How you act and treat patients and their loved ones can impact your success as a healthcare provider and make or break your professional reputation. Providers with good bedside manners have a better rapport with patients and ultimately provide better care.
The opposite scenario is bad bedside manner: acting disengaged, too busy, insincere, distracted, angry, or anything that may distract from an overall positive patient experience.
It’s About Trust and Healing
How you approach patients and their families directly affects their overall experience and willingness to learn and care for themselves after they leave. The ultimate goal is to promote trust and healing.
Good bedside manner enables you to effectively communicate and avoid errors.
It all begins with active listening. People appreciate and deserve to be taken seriously – even the most challenging patients. If you truly listen, you can incorporate everything you hear into the proper course of treatment.
Never ignore patient or family concerns, no matter how trivial they may seem.
This makes people feel disconnected and could lead to bigger problems down the line.
Make a connection.
Listen first and then respond. Use words that everyone can understand, not medical jargon. This means recognizing the psychosocial, educational and cultural background of every person. Make eye contact. Introduce yourself to everyone you meet, and practice body language that is honest but doesn’t demonstrate haste.
Explain each step.
Never assume that people know what’s happening as you move through diagnosis and treatment. Explain things thoroughly, and ask permission before performing an exam or procedure. Repeat care instructions to patients and family members, so they know exactly what to do after they leave.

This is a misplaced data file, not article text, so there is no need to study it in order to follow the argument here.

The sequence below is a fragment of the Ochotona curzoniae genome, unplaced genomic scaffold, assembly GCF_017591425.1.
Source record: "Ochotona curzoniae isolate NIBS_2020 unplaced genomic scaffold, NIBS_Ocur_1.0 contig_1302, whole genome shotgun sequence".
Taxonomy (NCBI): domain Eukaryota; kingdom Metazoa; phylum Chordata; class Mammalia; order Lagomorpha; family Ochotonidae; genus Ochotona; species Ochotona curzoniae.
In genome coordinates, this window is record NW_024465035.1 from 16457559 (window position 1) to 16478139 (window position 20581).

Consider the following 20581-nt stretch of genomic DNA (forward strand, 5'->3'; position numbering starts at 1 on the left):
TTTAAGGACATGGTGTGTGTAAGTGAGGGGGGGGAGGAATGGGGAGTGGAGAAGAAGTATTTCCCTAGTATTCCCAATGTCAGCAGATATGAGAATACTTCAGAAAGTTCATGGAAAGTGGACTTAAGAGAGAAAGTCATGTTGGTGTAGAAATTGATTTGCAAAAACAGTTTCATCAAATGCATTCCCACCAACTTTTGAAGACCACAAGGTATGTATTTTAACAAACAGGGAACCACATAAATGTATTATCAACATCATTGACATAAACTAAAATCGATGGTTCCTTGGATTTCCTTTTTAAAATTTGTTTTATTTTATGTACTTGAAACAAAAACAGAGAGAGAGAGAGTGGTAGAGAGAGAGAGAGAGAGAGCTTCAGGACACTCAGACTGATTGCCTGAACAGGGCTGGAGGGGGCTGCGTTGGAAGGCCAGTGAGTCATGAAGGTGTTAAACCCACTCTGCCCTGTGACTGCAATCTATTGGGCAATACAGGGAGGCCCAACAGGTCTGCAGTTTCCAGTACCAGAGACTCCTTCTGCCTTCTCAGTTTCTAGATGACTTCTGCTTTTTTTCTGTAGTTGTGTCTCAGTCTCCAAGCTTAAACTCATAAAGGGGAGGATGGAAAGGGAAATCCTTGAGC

Don’t be distracted or upset around patients or families. Keep your personal feelings and problems out of patient interactions. Focus on each case and give it your full attention. If you act fidgety or rushed, it can make people feel as though you don’t care.
One of the best ways to deal with people who love to argue is to agree with them, even if you know you’re right. It stops them in their tracks. Then, test your theories. Run tests, talk to them and gauge their symptoms, but never engage them in an argument.
Sincere empathy overcomes many obstacles, as it requires you to see the other person’s point of view. By being empathetic, you greatly increase the odds of success and the happiness of your patient.
Even with the most difficult cases, be as detailed as possible. Be sure your search for a diagnosis is complete before making any assumptions. Cover all the bases and don’t rule out any possibilities. Take your time with each patient. There’s nothing worse than being dismissed too quickly, especially if you’ve been waiting for hours.
Of course, all healthcare pros are bound by HIPAA and other codes of conduct for patient confidentiality. But with all of today’s social media venues, it can be easy to forget and blast out information online. Keep all professional matters private. Remember: It’s still illegal to talk about cases, even if you think nobody is listening.
Need more tips on improving your bedside manner?
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